For sunitinib, overall survival (OS) was strongly correlated with log g (Rsq=0.44, p<0.0001); much less with log d (Rsq=0.04; p=0.0002). The median g of tumors in these patients (0.00082 per days; log g=−3.09) was about half that (p<0.001) of tumors in patients receiving IFN-α (0.0015 per day; log g=−2.81). With IFN-α, the OS/log g correlation (Rsq=0.14) was weaker. Values of g from measurements obtained by study investigators or central review were highly correlated (Rsq=0.80). No advantage resulted in including data from central review in regressions. Further, g can be estimated accurately four months before treatment discontinuation. Extrapolating g in a model that incorporates survival generates the hypothesis that g increased after discontinuation of sunitinib but did not accelerate.
In patients with mRCC, sunitinib reduced tumor growth rate, g, more than did IFN-α. Correlating g with OS confirms earlier analyses suggesting g may be an important clinical trial endpoint, to be explored prospectively and in individual patients.
Renal cell carcinoma; Tumor growth rates; Tumor regression rates; Sunitinib; Interferon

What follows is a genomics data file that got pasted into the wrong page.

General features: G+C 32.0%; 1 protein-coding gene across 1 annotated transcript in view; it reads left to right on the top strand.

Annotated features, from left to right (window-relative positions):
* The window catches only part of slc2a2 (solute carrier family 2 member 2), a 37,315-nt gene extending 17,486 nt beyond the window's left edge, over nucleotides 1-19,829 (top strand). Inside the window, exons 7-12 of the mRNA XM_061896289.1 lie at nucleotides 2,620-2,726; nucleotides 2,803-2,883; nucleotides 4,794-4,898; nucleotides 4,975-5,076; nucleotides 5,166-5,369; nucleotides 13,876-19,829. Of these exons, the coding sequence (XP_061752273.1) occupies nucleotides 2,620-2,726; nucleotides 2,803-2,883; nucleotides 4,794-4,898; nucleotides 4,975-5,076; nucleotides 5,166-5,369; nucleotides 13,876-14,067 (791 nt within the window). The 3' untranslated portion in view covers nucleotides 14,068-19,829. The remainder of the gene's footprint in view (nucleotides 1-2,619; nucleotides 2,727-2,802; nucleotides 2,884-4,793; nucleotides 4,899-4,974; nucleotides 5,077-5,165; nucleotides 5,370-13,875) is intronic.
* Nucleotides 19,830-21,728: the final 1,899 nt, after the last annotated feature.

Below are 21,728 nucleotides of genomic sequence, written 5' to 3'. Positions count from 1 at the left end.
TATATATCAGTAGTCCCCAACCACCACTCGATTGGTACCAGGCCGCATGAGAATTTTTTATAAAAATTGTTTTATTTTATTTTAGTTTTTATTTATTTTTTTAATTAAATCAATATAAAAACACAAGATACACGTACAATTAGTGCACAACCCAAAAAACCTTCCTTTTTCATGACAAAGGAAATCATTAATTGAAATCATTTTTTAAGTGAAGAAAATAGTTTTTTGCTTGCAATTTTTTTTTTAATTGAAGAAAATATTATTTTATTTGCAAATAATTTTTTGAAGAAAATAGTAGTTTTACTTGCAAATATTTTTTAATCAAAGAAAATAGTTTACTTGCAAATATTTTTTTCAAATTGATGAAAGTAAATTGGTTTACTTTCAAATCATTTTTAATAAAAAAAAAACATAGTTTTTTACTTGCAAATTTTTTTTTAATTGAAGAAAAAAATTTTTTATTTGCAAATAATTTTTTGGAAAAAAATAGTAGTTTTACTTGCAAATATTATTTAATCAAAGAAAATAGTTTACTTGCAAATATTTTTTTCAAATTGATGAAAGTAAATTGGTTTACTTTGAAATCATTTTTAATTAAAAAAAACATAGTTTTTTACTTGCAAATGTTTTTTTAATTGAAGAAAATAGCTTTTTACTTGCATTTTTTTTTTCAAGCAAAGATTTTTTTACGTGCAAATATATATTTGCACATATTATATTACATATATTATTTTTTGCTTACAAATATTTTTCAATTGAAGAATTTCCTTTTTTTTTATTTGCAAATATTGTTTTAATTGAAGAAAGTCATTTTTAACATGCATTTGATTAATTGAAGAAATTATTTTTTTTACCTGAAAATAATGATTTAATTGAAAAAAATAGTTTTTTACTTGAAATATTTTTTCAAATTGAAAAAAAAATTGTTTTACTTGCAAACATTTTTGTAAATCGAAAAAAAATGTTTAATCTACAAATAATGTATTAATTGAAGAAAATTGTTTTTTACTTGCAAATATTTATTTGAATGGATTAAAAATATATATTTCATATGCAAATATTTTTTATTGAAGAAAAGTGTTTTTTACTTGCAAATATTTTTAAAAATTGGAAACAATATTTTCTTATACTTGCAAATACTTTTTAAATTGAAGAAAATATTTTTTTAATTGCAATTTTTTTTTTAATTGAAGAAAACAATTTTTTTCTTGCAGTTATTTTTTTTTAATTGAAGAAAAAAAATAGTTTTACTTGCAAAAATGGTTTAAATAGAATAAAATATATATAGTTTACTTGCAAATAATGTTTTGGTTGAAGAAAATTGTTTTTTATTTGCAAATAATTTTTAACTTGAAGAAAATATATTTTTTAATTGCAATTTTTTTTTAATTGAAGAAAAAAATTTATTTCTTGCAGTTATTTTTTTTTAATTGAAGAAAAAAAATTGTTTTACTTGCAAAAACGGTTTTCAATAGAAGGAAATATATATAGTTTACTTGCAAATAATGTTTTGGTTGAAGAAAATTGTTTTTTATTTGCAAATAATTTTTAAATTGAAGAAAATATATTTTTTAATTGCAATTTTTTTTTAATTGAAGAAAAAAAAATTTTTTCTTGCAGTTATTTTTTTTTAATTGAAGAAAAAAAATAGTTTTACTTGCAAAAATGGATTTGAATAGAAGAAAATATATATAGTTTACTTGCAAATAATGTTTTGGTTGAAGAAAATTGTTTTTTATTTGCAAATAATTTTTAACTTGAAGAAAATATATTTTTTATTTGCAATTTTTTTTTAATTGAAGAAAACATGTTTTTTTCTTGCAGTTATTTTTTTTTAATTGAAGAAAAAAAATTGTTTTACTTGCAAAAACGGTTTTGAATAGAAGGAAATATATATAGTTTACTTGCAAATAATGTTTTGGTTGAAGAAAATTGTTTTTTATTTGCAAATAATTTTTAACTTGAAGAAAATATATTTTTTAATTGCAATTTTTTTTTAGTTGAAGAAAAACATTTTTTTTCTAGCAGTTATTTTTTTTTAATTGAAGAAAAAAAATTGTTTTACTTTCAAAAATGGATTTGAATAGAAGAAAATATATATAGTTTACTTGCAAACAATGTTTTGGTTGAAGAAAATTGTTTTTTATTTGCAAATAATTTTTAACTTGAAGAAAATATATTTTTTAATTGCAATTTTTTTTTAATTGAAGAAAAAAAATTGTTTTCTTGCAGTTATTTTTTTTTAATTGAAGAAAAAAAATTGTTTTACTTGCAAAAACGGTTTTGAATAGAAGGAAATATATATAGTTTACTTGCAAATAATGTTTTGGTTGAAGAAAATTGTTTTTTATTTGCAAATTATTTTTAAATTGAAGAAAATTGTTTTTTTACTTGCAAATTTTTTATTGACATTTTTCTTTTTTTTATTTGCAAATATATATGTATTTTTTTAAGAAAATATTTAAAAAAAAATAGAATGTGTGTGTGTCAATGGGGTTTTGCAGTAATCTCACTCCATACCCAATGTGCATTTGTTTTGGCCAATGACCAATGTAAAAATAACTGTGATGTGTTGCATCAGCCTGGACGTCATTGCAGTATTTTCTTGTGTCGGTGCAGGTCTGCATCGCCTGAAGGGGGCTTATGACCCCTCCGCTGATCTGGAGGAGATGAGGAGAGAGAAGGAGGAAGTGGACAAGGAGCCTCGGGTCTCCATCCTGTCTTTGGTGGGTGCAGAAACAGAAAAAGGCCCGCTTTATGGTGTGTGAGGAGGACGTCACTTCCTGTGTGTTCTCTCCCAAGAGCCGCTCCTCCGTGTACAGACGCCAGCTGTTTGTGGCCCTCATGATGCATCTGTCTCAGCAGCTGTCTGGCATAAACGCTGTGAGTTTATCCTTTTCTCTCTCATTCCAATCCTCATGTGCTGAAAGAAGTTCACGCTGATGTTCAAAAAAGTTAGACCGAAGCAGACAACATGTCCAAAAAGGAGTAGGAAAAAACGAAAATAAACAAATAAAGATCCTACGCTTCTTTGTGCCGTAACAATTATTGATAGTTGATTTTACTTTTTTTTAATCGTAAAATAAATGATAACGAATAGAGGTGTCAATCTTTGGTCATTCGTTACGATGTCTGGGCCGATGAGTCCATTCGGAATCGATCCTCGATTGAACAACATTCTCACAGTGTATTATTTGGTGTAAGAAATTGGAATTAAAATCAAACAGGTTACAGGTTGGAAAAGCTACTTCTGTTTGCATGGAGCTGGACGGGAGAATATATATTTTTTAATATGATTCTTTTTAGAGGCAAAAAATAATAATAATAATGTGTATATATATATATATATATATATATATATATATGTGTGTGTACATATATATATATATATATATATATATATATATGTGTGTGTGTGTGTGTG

Resistance to chemotherapy remains a challenging issue for patients and their physicians. P-glycoprotein (Pgp, MDR1, ABCB1), as well as a family of structurally and functionally related proteins, are plasma membrane transporters able to efflux a variety of substrates from the cell cytoplasm, including chemotherapeutic agents. The discovery of ABCB1 made available a potential target for pharmacologic down-regulation of efflux-mediated chemotherapy resistance. In patients with acute myeloid leukemia (AML), a neoplasm characterized by proliferation of poorly differentiated myeloid progenitor cells, leukemic cells often express ABCB1 at high levels, which may lead to the development of resistance to chemotherapy. Thus, AML seemed to be a likely cancer for which the addition of drug efflux inhibitors to the chemotherapeutic regimen would improve outcomes in patients. Despite this rational hypothesis, the majority of clinical trials evaluating this strategy have failed to reach a positive endpoint, most recently the Eastern Cooperative Oncology Group E3999 trial. Here we review data suggesting the importance of ABCB1 in AML, address the failure of clinical trials to support a therapeutic strategy aimed at modulating ABCB1-mediated resistance, and consider the type of research that should be conducted in this field going forward.